French painter and lithographer of portraits, still life and imaginative compositions. Born at Grenoble, son of a French painter of Italian descent and a Russian mother. Moved to Paris 1841. Studied under his father and 1850-3 at the Petite Ecole under Lecoq de Boisbaudran; then in 1854 for some months at the Ecole des Beaux-Arts. Also attended the studio opened briefly by Courbet in 1861 and copied almost daily in the Louvre until 1870, in particular works by Titian and Veronese. Friendship with Whistler and Legros. Exhibited at the Salon des Refusés 1863. Met Manet, Renoir, Bazille and others, and joined them in the cafés of Montmartre in the 1860s; painted 'Homage to Delacroix' 1864, 'Studio in the Batignolles' 1870. From about 1870 worked in isolation. Exhibited at the Paris Salon 1861-99 and at the Royal Academy 1862-1900. Visited England in 1859, 1861, 1864 and 1881. After 1890 refused to paint portraits, and concentrated on imaginative compositions and still life. Died at Buré (Orne).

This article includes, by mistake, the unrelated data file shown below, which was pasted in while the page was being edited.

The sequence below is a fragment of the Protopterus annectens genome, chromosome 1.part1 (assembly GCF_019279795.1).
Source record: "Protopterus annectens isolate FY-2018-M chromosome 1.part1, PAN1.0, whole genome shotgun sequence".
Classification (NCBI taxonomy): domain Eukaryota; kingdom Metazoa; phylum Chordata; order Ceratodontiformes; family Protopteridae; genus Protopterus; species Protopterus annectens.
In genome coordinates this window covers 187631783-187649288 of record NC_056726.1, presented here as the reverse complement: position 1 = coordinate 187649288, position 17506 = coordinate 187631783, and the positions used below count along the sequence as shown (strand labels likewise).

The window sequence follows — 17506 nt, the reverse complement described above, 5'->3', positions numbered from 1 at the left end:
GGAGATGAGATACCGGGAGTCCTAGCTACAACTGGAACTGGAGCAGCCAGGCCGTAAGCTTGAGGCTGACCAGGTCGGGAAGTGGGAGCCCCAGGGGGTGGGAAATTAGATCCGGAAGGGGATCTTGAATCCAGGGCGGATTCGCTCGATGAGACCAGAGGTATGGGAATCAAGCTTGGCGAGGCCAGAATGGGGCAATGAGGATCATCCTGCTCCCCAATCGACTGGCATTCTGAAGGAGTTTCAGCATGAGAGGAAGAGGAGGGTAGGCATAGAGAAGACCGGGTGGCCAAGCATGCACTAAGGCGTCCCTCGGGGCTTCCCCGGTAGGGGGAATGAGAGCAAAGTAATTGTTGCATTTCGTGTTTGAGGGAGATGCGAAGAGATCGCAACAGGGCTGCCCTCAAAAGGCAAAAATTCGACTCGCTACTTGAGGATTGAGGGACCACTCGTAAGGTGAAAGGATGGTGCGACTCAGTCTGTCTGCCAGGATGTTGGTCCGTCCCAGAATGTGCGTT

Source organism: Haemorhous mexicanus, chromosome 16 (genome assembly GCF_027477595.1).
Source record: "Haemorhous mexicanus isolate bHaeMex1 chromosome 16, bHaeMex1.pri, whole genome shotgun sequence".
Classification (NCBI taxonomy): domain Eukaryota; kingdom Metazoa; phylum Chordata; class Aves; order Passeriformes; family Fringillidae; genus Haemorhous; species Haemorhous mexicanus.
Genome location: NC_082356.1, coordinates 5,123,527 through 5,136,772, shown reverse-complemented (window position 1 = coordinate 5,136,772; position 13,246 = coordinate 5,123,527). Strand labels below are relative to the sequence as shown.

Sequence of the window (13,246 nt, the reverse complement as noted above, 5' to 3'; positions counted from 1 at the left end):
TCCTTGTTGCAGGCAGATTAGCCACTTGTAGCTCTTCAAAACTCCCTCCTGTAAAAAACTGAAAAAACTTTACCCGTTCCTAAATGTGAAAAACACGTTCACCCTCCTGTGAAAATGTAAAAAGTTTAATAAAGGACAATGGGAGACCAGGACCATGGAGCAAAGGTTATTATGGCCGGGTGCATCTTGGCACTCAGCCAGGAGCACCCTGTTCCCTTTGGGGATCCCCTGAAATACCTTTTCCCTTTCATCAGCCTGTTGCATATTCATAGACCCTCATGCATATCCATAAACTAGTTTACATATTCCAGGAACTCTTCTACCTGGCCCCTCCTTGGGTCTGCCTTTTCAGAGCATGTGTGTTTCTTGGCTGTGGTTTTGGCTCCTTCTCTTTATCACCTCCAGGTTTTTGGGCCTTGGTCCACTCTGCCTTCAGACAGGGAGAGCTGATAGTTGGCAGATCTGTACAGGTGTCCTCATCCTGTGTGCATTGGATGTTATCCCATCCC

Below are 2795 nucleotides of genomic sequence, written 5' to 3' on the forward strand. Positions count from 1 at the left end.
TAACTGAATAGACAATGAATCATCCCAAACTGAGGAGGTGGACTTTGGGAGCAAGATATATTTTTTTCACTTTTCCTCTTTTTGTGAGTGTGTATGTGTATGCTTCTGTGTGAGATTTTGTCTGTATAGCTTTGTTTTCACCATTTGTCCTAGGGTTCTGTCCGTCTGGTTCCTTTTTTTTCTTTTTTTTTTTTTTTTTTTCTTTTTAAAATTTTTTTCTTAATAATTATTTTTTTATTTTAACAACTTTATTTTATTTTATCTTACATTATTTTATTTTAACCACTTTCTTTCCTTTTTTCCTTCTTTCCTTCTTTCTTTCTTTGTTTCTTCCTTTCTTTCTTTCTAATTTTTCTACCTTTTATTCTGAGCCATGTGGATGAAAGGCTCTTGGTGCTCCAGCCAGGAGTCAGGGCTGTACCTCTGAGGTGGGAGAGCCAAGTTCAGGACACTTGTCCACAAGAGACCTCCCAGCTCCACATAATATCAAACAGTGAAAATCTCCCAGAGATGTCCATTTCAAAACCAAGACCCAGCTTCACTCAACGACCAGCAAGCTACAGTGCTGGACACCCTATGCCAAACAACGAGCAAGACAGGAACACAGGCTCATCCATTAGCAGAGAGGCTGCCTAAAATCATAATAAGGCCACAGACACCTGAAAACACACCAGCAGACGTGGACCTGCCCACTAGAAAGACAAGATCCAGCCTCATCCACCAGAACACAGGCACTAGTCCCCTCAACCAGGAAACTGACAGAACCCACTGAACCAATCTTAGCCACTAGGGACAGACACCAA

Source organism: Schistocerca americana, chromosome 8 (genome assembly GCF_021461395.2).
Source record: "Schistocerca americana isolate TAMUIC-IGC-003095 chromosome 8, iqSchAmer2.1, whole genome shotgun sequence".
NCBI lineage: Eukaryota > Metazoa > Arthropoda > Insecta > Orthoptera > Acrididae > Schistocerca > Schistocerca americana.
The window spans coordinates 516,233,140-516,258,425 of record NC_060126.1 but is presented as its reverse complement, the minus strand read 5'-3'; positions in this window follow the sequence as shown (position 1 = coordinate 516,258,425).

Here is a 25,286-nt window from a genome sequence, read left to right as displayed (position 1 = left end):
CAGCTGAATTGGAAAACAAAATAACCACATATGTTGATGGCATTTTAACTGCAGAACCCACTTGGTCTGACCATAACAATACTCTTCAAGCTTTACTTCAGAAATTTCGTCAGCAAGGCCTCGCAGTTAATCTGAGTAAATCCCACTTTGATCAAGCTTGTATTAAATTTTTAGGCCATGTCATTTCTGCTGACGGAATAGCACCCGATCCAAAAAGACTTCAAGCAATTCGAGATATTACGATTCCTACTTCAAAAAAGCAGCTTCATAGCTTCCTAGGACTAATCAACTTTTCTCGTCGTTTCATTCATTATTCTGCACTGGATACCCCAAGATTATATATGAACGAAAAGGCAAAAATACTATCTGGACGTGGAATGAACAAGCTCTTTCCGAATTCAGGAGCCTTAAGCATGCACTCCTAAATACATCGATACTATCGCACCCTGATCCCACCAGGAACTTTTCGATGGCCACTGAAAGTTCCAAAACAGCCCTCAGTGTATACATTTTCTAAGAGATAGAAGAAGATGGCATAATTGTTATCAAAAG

Ronald Alley, Catalogue of the Tate Gallery's Collection of Modern Art other than Works by British Artists, Tate Gallery and Sotheby Parke-Bernet, London 1981, p.214